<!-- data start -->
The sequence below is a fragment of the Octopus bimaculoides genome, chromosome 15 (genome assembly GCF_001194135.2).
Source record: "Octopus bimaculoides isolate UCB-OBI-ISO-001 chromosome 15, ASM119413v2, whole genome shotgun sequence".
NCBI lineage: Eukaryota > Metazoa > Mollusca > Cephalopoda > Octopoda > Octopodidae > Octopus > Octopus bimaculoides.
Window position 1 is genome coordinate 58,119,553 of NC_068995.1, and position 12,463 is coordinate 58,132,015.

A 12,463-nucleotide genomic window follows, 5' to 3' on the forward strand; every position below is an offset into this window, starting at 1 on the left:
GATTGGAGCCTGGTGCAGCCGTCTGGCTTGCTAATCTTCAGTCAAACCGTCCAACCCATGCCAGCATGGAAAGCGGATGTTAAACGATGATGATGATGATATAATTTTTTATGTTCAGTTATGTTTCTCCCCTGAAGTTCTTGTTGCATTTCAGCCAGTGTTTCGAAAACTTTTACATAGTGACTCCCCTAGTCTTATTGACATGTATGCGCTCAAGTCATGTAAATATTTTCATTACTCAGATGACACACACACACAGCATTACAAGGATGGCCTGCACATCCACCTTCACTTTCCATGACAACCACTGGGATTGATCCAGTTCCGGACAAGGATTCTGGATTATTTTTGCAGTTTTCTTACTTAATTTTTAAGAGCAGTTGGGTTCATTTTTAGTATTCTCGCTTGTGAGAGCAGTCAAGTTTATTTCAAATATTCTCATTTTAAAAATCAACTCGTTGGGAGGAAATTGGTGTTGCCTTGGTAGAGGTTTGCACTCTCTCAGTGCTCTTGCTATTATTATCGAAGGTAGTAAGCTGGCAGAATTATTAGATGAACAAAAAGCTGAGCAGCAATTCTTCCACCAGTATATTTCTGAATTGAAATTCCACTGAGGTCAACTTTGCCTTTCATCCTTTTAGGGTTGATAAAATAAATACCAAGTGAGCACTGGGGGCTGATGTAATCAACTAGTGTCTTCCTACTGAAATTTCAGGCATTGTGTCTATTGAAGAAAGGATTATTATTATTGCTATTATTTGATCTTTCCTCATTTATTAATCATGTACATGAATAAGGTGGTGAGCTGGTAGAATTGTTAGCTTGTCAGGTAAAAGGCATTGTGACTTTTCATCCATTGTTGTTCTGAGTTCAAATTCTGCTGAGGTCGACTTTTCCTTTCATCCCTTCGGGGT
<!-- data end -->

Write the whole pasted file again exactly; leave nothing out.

The sequence below is a fragment of the Octopus bimaculoides genome, chromosome 15 (genome assembly GCF_001194135.2).
Source record: "Octopus bimaculoides isolate UCB-OBI-ISO-001 chromosome 15, ASM119413v2, whole genome shotgun sequence".
NCBI lineage: Eukaryota > Metazoa > Mollusca > Cephalopoda > Octopoda > Octopodidae > Octopus > Octopus bimaculoides.
Window position 1 is genome coordinate 58,119,553 of NC_068995.1, and position 12,463 is coordinate 58,132,015.

A 12,463-nucleotide genomic window follows, 5' to 3' on the forward strand; every position below is an offset into this window, starting at 1 on the left:
GATTGGAGCCTGGTGCAGCCGTCTGGCTTGCTAATCTTCAGTCAAACCGTCCAACCCATGCCAGCATGGAAAGCGGATGTTAAACGATGATGATGATGATATAATTTTTTATGTTCAGTTATGTTTCTCCCCTGAAGTTCTTGTTGCATTTCAGCCAGTGTTTCGAAAACTTTTACATAGTGACTCCCCTAGTCTTATTGACATGTATGCGCTCAAGTCATGTAAATATTTTCATTACTCAGATGACACACACACACAGCATTACAAGGATGGCCTGCACATCCACCTTCACTTTCCATGACAACCACTGGGATTGATCCAGTTCCGGACAAGGATTCTGGATTATTTTTGCAGTTTTCTTACTTAATTTTTAAGAGCAGTTGGGTTCATTTTTAGTATTCTCGCTTGTGAGAGCAGTCAAGTTTATTTCAAATATTCTCATTTTAAAAATCAACTCGTTGGGAGGAAATTGGTGTTGCCTTGGTAGAGGTTTGCACTCTCTCAGTGCTCTTGCTATTATTATCGAAGGTAGTAAGCTGGCAGAATTATTAGATGAACAAAAAGCTGAGCAGCAATTCTTCCACCAGTATATTTCTGAATTGAAATTCCACTGAGGTCAACTTTGCCTTTCATCCTTTTAGGGTTGATAAAATAAATACCAAGTGAGCACTGGGGGCTGATGTAATCAACTAGTGTCTTCCTACTGAAATTTCAGGCATTGTGTCTATTGAAGAAAGGATTATTATTATTGCTATTATTTGATCTTTCCTCATTTATTAATCATGTACATGAATAAGGTGGTGAGCTGGTAGAATTGTTAGCTTGTCAGGTAAAAGGCATTGTGACTTTTCATCCATTGTTGTTCTGAGTTCAAATTCTGCTGAGGTCGACTTTTCCTTTCATCCCTTCGGGGT